29 Aug 2018 - NPWJ News Digest on international criminal justice


South Africa’s ICC plans should become clearer at international talk shop
Daily Maverick, 29 Aug 2018

South African Justice Minister Michael Masutha is due to address an international justice seminar in Cape Town on Wednesday, organised by Germany’s Wayamo Foundation and the Africa Group for Justice and Accountability (AGJA). South Africa’s former Constitutional Court judges Navi Pillay and Richard Goldstone are to speak at the seminar, among several other prominent local and international jurists and legal experts. Pillay was also an ICC judge as well as UN Human Rights Commissioner while Goldstone was chief prosecutor for the International Criminal Tribunal for Rwanda and the International Criminal Tribunal for Former Yugoslavia in the 1990s.


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Eyewitness News, 28 Aug 2018

International judges will hear closing arguments Tuesday in the case against former Congolese warlord Bosco Ntaganda, accused of war crimes including using child soldiers and sex slaves in his rebel army. Once known as "The Terminator", Ntaganda faces 13 counts of war crimes and five counts of crimes against humanity for his role in a brutal civil conflict in the DR Congo's volatile east more than 15 years ago. The Rwandan-born Ntaganda in September 2015 pleaded not guilty to the charges at the start of his trial before the International Criminal Court.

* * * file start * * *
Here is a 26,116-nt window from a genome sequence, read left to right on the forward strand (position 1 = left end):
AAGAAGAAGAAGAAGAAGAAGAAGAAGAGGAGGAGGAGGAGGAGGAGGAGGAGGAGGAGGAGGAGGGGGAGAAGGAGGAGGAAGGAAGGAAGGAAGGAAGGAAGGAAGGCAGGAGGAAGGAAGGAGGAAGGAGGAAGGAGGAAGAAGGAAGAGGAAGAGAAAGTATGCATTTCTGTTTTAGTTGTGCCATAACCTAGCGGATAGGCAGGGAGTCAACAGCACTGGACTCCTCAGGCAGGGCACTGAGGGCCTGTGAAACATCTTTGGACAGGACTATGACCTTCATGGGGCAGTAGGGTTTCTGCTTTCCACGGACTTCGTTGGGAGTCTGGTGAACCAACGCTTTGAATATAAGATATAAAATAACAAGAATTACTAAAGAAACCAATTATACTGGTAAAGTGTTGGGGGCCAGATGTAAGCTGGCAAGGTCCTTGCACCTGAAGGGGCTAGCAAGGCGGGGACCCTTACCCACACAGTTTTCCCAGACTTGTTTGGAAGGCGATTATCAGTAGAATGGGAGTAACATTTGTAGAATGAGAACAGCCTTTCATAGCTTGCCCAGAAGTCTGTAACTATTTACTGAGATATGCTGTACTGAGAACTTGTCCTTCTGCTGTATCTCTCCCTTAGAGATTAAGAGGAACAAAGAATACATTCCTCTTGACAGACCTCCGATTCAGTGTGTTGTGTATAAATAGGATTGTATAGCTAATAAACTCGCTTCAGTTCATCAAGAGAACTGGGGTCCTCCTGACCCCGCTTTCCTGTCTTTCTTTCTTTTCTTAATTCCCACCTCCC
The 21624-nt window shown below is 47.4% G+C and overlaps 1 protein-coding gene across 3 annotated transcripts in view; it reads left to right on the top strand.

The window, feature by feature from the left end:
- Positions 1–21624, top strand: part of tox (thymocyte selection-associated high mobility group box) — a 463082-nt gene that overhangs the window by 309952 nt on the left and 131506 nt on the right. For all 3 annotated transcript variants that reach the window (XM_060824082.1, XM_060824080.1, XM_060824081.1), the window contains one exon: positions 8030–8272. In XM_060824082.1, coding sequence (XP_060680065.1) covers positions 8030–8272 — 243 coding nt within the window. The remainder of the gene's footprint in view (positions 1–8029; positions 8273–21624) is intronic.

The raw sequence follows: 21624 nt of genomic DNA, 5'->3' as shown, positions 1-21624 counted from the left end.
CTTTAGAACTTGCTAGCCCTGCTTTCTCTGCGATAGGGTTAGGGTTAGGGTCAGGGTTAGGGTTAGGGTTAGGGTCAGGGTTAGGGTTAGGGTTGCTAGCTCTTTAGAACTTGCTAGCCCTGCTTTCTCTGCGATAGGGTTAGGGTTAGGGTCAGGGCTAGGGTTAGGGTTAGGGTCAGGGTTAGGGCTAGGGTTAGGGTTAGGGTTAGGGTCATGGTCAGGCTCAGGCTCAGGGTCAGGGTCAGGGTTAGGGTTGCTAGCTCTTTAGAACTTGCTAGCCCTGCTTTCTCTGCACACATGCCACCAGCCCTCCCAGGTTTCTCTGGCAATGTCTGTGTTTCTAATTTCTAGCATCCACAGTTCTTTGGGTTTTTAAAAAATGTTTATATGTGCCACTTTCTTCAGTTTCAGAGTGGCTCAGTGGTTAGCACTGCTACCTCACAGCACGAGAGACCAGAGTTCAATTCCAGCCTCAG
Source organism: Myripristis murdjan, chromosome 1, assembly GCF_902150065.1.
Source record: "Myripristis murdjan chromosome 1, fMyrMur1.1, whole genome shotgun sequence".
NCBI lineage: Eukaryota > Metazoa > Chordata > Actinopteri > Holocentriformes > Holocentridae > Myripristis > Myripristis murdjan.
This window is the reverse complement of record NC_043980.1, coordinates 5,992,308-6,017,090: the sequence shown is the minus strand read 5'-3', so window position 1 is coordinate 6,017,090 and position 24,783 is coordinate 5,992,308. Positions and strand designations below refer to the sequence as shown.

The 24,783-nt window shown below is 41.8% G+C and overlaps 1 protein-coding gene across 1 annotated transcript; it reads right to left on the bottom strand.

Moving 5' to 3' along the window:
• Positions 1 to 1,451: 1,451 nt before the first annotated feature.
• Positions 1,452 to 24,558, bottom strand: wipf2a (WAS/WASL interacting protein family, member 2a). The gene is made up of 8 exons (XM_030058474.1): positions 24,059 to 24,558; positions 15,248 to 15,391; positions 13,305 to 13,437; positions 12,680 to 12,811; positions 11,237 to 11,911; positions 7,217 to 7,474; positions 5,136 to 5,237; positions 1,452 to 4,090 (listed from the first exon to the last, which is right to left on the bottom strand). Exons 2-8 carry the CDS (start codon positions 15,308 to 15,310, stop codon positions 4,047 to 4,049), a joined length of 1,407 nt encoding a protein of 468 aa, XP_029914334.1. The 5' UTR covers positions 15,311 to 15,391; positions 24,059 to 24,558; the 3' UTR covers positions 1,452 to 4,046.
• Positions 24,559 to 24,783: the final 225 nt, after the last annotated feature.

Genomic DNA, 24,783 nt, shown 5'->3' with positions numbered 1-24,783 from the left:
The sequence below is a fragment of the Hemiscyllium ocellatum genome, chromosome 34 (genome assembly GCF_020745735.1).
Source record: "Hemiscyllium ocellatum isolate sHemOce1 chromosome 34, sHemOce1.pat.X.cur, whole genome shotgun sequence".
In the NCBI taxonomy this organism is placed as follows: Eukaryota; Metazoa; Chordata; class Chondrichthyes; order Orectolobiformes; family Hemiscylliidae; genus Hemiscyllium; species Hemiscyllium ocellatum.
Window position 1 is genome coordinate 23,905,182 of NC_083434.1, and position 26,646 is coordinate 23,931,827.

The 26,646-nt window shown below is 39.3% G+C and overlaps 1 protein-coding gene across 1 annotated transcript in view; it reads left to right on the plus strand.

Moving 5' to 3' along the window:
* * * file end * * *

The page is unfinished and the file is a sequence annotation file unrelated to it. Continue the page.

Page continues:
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Myanmar's military accused of genocide in damning UN report
The Guardian, 27 Aug 2018

Myanmar’s military has been accused of genocide against the Rohingya in Rakhine state in a damning UN report that alleged the army was responsible for war crimes and crimes against humanity against minorities across the country. The UN report said it found conclusive evidence that the actions of the country’s armed forces, known as the Tatmadaw, “undoubtedly amounted to the gravest crimes under international law” in Rakhine as well as in Kachin and Shan, states also riven by internal conflicts.

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Central African Republic: Bar Amnesty for Atrocity Crimes
Human Rights Watch, 24 Aug 2018

 A general amnesty as part of the political dialogue in the Central African Republic would be incompatible with the government’s duty to bring those responsible for grave international crimes to justice and with victims’ rights to accountability, five Central African and international human rights organizations said today. The groups are Amnesty International, Human Rights Watch, International Federation for Human Rights (FIDH), Central African Human Rights League (LCDH), and Central African Human Rights Observatory (OCDH).

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